Several militants involved in last week's terrorist attacks in Mumbai are still on the run and a countrywide red alert is in force.
Some gunmen involved in Mumbai carnage still at large
KOLKATA // Several militants involved in last week's terrorist attacks in Mumbai are still on the run and a countrywide red alert is in force, Indian police reports said yesterday. Indian security forces claim to have killed nine terrorists and captured one in the three-day siege that killed 195 people and has increased diplomatic tensions between India and Pakistan.
However, police said yesterday that evidence found in the inflatable boat used by the terrorists showed there was at least 15 attackers involved, prompting fears of a second strike in Mumbai or the surrounding state of Maharastra. "Fifteen blankets, 15 winter jackets and 15 toothbrushes were found among other mostly Pakistani items on the deserted boat making us believe that at least fifteen terrorists landed in Mumbai through the sea route that day," said an Anti Terrorist Squad officer, who did not want to be identified.
"Border and coastal security [on the western front] became very tight within hours after the attack and we think the militants are still hiding in Mumbai or elsewhere in the country, if they have not returned to Pakistan via a third country like Nepal or Bangladesh." Police also said eight other terrorists, who sneaked into Mumbai on a reconnaissance mission several weeks before last week's attacks, are also still at large, meaning 13 suspects are unaccounted for.
A junior police officer from Mumbai's Colaba police station said: "There is a possibility that all 13 of the missing terrorists are now hiding around and could be planning another strike? We know, they are as tough and well-trained as commandos we have to stay alert." India said yesterday it had called Pakistan's envoy and informed him that the attacks were carried out by militants from Pakistan and demanded swift action against those responsible. Indian investigators said the Islamist gunmen had months of commando training in Pakistan.
The fallout prompted a second top politician from the ruling Congress Party to resign, amid growing fury among many Indians at apparent intelligence lapses. The attacks against Mumbai's two best-known luxury hotels and other landmarks in the city of 18 million are a major setback for improving ties between India and Pakistan, both of which are armed with nuclear weapons. India fired the first formal diplomatic salvo yesterday after days of finger-pointing, releasing a foreign ministry statement describing the actions it expects Islamabad to take: "It was conveyed to the Pakistan high commissioner that Pakistan's actions needed to match the sentiments expressed by its leadership that it wishes to have a qualitatively new relationship with India.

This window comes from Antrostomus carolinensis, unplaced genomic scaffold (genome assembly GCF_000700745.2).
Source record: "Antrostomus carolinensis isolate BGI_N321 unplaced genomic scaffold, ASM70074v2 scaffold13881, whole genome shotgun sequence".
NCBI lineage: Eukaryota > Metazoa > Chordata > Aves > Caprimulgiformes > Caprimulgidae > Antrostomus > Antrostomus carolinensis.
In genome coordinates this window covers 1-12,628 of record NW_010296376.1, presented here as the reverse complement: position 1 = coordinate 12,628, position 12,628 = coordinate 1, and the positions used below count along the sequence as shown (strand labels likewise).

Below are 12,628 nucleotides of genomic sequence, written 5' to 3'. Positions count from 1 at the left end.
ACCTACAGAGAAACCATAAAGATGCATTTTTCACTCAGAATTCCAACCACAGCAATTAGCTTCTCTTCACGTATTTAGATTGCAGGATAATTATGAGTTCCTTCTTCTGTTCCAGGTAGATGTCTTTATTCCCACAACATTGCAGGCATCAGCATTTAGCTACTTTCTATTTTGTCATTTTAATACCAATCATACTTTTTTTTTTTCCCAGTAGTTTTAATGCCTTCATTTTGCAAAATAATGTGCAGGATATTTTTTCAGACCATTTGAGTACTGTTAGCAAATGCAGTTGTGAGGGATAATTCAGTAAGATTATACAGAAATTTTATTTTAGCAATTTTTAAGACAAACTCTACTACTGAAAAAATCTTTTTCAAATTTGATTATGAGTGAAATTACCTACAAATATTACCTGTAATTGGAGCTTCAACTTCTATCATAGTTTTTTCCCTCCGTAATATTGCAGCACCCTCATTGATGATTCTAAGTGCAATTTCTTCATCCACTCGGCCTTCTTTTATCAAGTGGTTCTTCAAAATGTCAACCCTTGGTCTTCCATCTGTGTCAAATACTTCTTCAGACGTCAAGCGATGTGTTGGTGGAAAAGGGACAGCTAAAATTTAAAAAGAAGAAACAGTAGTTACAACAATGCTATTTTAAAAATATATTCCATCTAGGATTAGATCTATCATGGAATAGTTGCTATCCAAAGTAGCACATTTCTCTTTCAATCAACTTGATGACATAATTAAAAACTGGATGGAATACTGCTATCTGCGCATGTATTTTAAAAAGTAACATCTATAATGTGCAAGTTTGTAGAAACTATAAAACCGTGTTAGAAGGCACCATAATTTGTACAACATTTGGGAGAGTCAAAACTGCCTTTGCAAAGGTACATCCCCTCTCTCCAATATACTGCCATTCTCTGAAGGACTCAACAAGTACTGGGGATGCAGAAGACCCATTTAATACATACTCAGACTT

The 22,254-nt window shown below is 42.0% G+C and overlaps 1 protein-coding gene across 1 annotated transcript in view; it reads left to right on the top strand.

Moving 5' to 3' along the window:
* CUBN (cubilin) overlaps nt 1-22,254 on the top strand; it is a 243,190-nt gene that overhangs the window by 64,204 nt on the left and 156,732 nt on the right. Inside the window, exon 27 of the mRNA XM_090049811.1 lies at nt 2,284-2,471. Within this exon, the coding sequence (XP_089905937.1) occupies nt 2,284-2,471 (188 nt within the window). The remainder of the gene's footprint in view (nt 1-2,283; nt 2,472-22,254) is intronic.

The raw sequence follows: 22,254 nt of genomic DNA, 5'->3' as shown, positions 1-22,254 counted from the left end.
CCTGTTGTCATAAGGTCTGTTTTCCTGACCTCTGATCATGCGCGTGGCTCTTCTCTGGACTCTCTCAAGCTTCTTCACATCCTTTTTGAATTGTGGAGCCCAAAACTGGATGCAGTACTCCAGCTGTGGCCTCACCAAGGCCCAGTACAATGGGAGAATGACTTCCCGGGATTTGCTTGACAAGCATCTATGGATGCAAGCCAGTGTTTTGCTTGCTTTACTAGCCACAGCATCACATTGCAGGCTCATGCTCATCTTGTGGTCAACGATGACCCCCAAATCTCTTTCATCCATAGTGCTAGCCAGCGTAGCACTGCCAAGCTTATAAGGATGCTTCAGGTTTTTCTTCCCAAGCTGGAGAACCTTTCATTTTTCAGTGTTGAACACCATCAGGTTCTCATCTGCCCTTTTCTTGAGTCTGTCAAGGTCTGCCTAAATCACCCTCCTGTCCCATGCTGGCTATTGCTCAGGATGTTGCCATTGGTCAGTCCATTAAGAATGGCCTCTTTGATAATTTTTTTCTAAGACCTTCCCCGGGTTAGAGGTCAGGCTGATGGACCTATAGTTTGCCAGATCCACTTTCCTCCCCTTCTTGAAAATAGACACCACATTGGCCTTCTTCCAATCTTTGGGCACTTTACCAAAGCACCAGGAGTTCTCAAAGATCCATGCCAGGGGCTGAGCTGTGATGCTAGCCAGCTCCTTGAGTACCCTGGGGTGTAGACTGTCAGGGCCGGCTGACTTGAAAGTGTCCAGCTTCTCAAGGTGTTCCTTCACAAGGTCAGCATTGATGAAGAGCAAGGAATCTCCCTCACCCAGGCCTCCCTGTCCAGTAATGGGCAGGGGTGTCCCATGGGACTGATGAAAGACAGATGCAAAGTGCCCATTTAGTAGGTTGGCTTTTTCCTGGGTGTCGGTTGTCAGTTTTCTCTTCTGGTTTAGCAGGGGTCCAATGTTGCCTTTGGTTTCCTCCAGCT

"He was informed that the recent terrorist attack on Mumbai was carried out by elements from Pakistan. Government expects that strong action would be taken against those elements, whosoever they may be, responsible for this outrage." The White House said Condoleezza Rice, the US secretary of state, would visit India tomorrow, underscoring the seriousness with which Washington viewed the attacks. "I don't want to jump to any conclusions myself on this, but I do think that this is a time for complete, absolute, total transparency and co-operation and that is what we expect [from Pakistan]," Ms Rice told reporters travelling with her to London.
Two senior Indian investigators said on condition of anonymity that evidence from the interrogation of Azam Amir Kasav, the only gunmen of the 10 not killed by commandos, clearly showed that Pakistani militants had a hand in the attack. The clean-shaven, 21-year-old with fluent English was photographed during the attack wearing a black T-shirt emblazoned with the Versace logo. He has said his team took orders from "their command in Pakistan", police officials said.
The training was organised by the Lashkar-i-Taiba militant group, and conducted by a former member of the Pakistani army, a police officer close to the interrogation said on condition of anonymity. "They underwent training in several phases, which included training in handling weapons, bomb making, survival strategies, survival in a marine environment and even dietary habits," another senior officer said.
Lashkar had close links to Pakistan's military spy agency in the past, security experts say, although Islamabad insists it too is fighting the group and other Islamist militants based on its soil. India's interior minister, who was appointed to the post after the attacks, said New Delhi would respond "with determination and resolve" to the threats facing the nation. "This is a threat to the very idea of India, very soul of India," Palaniappan Chidambaram said.
Officials in Islamabad have warned any escalation of tensions would force it to divert troops to the Indian border and away from a US-led anti-militant campaign on the Afghan frontier. @Email:email@example.com * With additional reporting by Reuters and Agence France-Presse